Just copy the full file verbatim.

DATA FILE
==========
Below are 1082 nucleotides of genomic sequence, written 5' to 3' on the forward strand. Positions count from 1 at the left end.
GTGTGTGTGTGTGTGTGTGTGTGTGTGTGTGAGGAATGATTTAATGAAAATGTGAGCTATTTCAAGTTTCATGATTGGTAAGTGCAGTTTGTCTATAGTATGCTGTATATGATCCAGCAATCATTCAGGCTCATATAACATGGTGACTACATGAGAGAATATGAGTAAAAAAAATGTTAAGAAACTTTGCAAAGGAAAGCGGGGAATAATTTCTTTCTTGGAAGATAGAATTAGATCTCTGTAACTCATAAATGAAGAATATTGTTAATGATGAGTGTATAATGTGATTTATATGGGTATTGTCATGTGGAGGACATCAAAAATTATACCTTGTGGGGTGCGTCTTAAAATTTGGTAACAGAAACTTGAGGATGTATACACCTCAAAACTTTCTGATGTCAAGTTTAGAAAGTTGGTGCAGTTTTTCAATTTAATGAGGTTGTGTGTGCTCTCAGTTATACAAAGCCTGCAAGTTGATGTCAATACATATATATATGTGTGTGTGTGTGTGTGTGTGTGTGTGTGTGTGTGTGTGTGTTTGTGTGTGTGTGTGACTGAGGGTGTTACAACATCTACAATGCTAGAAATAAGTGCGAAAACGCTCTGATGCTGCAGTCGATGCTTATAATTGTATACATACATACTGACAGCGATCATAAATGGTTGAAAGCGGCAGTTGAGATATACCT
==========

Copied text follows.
Below are 1082 nucleotides of genomic sequence, written 5' to 3' on the forward strand. Positions count from 1 at the left end.
GTGTGTGTGTGTGTGTGTGTGTGTGTGTGTGAGGAATGATTTAATGAAAATGTGAGCTATTTCAAGTTTCATGATTGGTAAGTGCAGTTTGTCTATAGTATGCTGTATATGATCCAGCAATCATTCAGGCTCATATAACATGGTGACTACATGAGAGAATATGAGTAAAAAAAATGTTAAGAAACTTTGCAAAGGAAAGCGGGGAATAATTTCTTTCTTGGAAGATAGAATTAGATCTCTGTAACTCATAAATGAAGAATATTGTTAATGATGAGTGTATAATGTGATTTATATGGGTATTGTCATGTGGAGGACATCAAAAATTATACCTTGTGGGGTGCGTCTTAAAATTTGGTAACAGAAACTTGAGGATGTATACACCTCAAAACTTTCTGATGTCAAGTTTAGAAAGTTGGTGCAGTTTTTCAATTTAATGAGGTTGTGTGTGCTCTCAGTTATACAAAGCCTGCAAGTTGATGTCAATACATATATATATGTGTGTGTGTGTGTGTGTGTGTGTGTGTGTGTGTGTGTGTGTTTGTGTGTGTGTGTGACTGAGGGTGTTACAACATCTACAATGCTAGAAATAAGTGCGAAAACGCTCTGATGCTGCAGTCGATGCTTATAATTGTATACATACATACTGACAGCGATCATAAATGGTTGAAAGCGGCAGTTGAGATATACCT